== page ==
For those who’ve asked, a bit more on the numbers:
It’s been almost three weeks since we picked up our Nissan Leaf, long enough to accumulate some first-hand experience, and also to slightly broaden my understanding of EV use in general.
First and foremost, I love it. And my wife loves it. For a couple who couldn’t care less about our cars, we now bicker over who should drive. It’s smooth, comfortable, has great acceleration (though obviously the battery pays the price for every boy-racer moment), it’s effortless to drive (being almost entirely with one pedal) and, for what it’s worth, it looks even better than it did in the showroom.
Plus, being as tight as I am, I’ve been delighted to discover that it’s currently free to charge at most public charge points in Scotland. That will change as take-up increases, but for the moment it’s a joy to cruise around the country on renewable power knowing that our fuel savings are covering a large chunk of the loan repayments.
For those who can make the figures add up, the main hesitation – understandably – is over the range, a concern exacerbated by the apparent dearth of charge points, all too many of which seem to be out of order. In response, two points:
- There’s no doubt it can be alarming to watch the battery charge slip away, and it does so much faster than a normal fuel gauge. But with a real-world range of at least 150 miles, that’s more than enough to get us around our usual daily journeys.
- EVs are intended to be charged at home. Habituated to heading out to refuel at petrol stations, and encouraged by the fact that they’re currently free, I’ve been topping up when out and about. But public charge points, and especially the more powerful rapid chargers, are intended for emergencies, for those over-running their vehicle’s range with longer journeys. They’re not for the everyday.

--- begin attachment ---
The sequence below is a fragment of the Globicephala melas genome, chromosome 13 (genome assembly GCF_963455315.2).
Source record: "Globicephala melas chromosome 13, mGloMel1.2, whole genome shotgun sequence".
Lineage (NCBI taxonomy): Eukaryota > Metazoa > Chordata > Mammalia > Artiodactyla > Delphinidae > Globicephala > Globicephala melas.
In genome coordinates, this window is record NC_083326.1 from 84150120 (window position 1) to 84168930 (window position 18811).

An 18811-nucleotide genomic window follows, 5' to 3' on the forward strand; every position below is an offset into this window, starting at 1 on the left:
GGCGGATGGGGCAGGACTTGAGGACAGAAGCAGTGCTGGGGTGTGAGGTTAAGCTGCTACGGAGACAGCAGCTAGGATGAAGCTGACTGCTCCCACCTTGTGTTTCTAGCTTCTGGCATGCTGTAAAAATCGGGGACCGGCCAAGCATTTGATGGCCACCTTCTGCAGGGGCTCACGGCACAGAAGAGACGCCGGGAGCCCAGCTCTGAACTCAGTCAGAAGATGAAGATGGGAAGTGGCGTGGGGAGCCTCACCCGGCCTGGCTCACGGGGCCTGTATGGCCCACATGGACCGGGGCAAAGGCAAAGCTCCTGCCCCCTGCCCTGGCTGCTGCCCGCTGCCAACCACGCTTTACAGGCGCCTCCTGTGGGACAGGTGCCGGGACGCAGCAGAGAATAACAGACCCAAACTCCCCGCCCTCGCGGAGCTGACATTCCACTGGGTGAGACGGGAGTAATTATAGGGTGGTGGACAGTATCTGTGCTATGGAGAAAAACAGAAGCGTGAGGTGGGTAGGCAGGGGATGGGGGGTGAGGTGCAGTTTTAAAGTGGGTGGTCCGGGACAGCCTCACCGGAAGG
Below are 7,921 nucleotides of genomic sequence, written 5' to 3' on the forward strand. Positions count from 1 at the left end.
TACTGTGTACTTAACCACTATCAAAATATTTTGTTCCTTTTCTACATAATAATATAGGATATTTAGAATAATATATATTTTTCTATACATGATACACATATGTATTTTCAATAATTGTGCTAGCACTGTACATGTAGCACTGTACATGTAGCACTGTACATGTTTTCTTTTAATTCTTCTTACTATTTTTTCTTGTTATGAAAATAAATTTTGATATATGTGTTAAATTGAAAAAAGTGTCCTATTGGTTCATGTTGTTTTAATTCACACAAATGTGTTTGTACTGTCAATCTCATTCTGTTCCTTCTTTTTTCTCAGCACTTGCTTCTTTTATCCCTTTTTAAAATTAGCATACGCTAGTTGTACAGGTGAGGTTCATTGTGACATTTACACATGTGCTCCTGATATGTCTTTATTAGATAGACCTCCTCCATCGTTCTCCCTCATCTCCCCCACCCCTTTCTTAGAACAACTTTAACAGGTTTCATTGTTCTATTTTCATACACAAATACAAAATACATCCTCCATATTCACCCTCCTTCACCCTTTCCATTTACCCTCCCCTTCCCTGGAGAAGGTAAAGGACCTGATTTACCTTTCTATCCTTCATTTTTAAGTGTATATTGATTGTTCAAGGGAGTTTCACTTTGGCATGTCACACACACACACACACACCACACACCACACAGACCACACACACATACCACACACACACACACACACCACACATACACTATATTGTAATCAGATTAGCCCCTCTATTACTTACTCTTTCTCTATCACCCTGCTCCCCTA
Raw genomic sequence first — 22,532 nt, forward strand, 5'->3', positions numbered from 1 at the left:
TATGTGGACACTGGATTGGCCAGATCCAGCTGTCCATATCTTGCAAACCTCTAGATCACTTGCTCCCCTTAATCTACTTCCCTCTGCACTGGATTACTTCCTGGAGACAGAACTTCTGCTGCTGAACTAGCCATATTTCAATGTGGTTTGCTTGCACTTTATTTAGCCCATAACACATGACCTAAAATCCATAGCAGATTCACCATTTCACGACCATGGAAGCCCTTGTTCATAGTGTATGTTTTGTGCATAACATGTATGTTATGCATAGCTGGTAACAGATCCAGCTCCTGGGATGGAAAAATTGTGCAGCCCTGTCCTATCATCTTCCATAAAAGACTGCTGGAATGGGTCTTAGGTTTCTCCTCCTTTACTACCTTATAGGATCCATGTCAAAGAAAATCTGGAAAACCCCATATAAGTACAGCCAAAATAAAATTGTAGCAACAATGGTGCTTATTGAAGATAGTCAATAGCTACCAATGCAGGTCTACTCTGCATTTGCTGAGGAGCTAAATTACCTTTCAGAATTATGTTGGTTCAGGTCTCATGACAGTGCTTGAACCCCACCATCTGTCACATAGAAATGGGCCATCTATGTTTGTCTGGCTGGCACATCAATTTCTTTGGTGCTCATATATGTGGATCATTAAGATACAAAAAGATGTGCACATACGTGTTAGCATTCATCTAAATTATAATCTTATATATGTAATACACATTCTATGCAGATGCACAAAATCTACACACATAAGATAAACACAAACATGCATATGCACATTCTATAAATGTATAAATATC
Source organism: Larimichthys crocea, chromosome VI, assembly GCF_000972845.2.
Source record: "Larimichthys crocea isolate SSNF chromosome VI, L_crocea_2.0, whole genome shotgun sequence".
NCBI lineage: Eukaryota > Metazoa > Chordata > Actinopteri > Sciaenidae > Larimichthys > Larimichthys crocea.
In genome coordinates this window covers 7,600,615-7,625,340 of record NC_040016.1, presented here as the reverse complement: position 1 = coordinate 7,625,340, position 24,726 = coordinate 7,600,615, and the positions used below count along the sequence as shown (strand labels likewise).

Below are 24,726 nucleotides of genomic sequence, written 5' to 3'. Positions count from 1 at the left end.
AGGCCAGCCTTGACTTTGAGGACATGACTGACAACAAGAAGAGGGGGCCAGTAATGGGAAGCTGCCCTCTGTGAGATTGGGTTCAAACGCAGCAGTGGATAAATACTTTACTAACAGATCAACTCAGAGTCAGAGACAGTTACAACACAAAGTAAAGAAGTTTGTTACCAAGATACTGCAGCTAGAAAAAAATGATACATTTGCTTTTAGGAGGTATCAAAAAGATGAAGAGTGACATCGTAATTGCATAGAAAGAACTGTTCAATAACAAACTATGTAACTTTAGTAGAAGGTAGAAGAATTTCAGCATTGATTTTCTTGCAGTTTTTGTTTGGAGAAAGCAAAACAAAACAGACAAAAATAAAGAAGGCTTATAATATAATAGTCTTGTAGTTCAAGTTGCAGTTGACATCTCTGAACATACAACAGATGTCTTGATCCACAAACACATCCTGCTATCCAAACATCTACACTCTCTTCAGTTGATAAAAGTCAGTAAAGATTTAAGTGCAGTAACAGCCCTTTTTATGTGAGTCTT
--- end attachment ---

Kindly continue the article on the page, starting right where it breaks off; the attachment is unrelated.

We went north for an overnight trip last weekend, a 300-mile round trip that necessitated rapid recharging three times: once while we stopped for lunch, again while we stopped for an ice-cream, and a third time the following day while we browsed a bookshop. No waiting, no hassle. Easy. And totally free.
Obviously to make EV use viable at the necessary scale, we need more charge points – and they need to work. And this is happening, with a huge roll-out underway across the country. Meanwhile, until those charge points become pay-as-you-go, the economics of running an EV are wildly skewed in our favour. And I’ve not even mentioned the intrinsic value of running on renewables.
For the first time since I passed my test, I’m excited about driving again. Living in the country, we’re not yet ready to ditch the second car, a large petrol guzzler which has sat stationary in front of the house for the last three weeks, silently brooding. But if finances allowed, I’d be mightily tempted to swap it for a smaller electric option, and just hire when we need something bigger.
‘Course, living in the country means we also get power cuts…